The curse (and bliss) of misunderstanding and being misunderstood
Do you find some fictional characters, like Sheldon in BBT or Lisbeth from Girl with the Dragon Tattoo ‘peculiar’?
Have you ever heard of Asperger’s syndrome?
Do you think you know what it is?
Well, here you can cross-check your beliefs with the reality.
Disclaimer: This story is based on a single subjective perception of the reality and it is not representative of the diverse community of people on the autism spectrum.
Like a mascarade
Try to imagine a situation where you would walk around people wearing masks on their faces. You would not be able to see if they smile, laugh or cry and distinguish between these emotions. In a very simplified analogy, this is what I experience every day. You might think: ‘it must be obvious when someone cries’. Yes, it is, but instead of jumping to the conclusion that the person is upset, I would make a sequential analysis of why it might be so. I would conclude that there are so many possibilities, from pain to possible life crisis, that I cannot make this conclusion myself. What distinguishes me from you is that I would then go and ask that person why they are crying. Even after receiving a reason for being upset, I would be clueless about what to do to console them. I would stare in hesitation for a few minutes until remembering that in movies people stroke each other. I tried it the other day, tapping my friend’s shoulder. It didn’t work, and the friend sent me away. I have to work on further optimisation.
A second side to this is that the very same people cannot read me. I tend not to express emotions or make them obvious. I am not sure if it is because it seems like a waste of energy to me, or it is because I was encouraged to hide my emotions when I was a child, because they were considered inappropriate. I get upset easily and a simple small talk about weather might stick in my mind for an entire day. I would be thinking ‘why the hell did you come to talk to me — is there anything you were trying to imply by this that I am not getting? what do you want from me? and why would you tell me meaningless information that I already know?’ constantly, not being able to let go because I don’t understand the reason behind these interactions. Fortunately, I discovered noise-cancelling headphones that I wear nonstop during the day, filtering out unnecessary information that my brain would be processing for an entire week.
Thanks to this inability to read other people, my journey is a life-long story of constant misunderstanding. From daily misunderstandings with cashiers in a supermarket (thank god for self-service machines!), to more serious misunderstandings with officials and academics. I had a policeman, porters in my College and different people in the position of power yelling at me for reasons I still do not understand. On one of the best occasions, a girl asked me in rage ‘So you say I am a bully?’. I, naively, thought that she wanted to confirm that she got right what I said. I nodded ‘Yes’ with zero emotional expression on my face. You can imagine what blast followed…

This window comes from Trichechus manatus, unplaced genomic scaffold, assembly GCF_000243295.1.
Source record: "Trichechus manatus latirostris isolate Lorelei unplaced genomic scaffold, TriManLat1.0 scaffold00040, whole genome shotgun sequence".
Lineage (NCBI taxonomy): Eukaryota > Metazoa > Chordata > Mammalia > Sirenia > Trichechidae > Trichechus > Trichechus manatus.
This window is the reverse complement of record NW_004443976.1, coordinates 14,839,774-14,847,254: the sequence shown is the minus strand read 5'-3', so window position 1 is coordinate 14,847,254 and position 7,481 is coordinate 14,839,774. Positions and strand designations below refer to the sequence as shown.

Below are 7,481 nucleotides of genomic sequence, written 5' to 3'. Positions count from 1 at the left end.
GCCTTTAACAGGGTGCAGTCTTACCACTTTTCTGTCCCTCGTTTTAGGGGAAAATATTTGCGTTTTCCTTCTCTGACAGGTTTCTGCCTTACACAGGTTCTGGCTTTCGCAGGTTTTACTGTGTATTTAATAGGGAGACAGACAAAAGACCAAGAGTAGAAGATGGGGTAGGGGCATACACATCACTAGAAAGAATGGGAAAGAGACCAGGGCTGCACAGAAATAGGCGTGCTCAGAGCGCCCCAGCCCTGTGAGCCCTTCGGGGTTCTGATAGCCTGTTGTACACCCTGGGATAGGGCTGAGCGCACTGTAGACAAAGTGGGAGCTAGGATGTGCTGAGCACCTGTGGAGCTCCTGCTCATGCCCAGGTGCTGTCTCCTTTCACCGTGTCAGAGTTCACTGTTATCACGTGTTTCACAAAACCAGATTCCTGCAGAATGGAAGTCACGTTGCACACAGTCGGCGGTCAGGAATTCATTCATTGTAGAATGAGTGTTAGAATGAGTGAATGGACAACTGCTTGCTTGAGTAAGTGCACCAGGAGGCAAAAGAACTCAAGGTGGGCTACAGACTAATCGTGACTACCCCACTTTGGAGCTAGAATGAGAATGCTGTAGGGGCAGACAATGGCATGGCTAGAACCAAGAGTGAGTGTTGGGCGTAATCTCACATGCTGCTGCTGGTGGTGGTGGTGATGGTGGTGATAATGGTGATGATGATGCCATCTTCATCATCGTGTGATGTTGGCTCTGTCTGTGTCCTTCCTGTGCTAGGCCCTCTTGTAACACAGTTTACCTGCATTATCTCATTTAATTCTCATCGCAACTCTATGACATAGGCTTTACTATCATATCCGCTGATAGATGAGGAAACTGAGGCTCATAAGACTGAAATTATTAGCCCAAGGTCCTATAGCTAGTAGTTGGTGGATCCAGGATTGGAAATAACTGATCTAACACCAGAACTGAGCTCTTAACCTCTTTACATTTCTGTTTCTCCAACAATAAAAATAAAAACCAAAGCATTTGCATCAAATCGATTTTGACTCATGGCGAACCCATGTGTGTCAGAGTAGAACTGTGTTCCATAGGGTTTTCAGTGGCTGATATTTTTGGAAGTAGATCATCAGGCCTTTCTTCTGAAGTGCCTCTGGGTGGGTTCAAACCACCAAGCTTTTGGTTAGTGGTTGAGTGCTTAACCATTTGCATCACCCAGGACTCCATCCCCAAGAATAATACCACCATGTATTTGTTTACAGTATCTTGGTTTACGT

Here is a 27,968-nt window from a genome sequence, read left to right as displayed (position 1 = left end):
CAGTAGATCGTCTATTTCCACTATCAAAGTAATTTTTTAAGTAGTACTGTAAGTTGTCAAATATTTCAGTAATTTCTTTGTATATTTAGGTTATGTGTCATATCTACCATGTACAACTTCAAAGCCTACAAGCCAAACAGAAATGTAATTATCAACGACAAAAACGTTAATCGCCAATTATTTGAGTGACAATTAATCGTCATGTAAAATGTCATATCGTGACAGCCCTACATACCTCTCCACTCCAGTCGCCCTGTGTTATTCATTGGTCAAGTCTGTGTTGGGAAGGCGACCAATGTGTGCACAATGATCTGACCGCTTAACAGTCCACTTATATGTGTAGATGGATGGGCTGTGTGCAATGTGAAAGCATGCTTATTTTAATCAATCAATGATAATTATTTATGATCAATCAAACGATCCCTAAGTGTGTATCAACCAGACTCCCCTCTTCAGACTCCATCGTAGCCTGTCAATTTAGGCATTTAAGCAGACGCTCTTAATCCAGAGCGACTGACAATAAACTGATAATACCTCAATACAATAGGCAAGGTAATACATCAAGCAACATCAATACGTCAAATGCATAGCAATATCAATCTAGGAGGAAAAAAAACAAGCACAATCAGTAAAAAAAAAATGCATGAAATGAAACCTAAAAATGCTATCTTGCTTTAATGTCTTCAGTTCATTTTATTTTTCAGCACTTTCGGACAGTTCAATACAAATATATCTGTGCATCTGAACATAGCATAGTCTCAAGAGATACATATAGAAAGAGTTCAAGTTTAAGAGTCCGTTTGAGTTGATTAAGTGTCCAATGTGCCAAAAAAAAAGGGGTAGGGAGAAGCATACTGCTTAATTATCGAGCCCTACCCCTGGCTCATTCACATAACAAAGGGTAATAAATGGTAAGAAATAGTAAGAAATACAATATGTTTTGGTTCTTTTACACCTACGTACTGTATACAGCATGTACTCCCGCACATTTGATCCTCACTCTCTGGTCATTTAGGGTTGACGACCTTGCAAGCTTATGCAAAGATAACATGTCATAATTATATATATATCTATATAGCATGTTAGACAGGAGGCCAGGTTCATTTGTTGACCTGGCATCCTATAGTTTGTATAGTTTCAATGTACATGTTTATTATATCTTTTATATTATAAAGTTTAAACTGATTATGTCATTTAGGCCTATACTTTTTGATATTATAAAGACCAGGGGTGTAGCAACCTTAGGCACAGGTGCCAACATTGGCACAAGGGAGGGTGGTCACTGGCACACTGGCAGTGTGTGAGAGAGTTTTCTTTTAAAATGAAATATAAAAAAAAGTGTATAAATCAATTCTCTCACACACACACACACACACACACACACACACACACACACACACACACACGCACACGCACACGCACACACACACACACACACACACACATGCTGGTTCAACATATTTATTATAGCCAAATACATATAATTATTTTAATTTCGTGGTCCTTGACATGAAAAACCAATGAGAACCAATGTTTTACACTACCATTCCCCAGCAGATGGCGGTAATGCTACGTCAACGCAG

Simply put, I cannot read people and they cannot read me.
The painful finding that I am ‘different’
You might think it must have been obvious to me or people around me that I was different the entire time. The truth is that, I spent 23 years mastering the art of camouflaging. I would rationally observe groups of people, trying to identify the patterns of what they say and when they smile, I would study non-verbal communication. The whole irony of this is that my mother, who teaches non-verbal communication, has a daughter utterly unable to comprehend intuitively any of it. I realised that when I used to correct teachers in class at school (with my best intentions, because they were teaching something incorrect to the rest of the class), they would lash out at me. Then, I observed that another classmate also used to correct teachers, but these were always kind to her. I mimicked whatever she did, this is how much I wanted to survive a day without someone being nasty to me.
This camouflaging comes at extreme costs to any girl with Asperger’s syndrome. It is the constant feeling ‘on watch’: how should I appear and how should I say things in order not to get spotted again, bullied again. It is also very painful not to be allowed to be myself. You might say ‘well no one forces you to’ — but this is implied by the society. It unconsciously punishes people who lie outside of the ‘normal’ range, whose behaviour is slightly ‘odd’. You all must have heard people, maybe did it yourself, thinking ‘ah that person is a little weird. I better avoid interacting with them’. This means constant social exclusion that is not my choice. I love being around people and even though I don’t understand them and often get tired by having to decipher what they mean, I really enjoy people’s company. Not always the same people will want to have me around.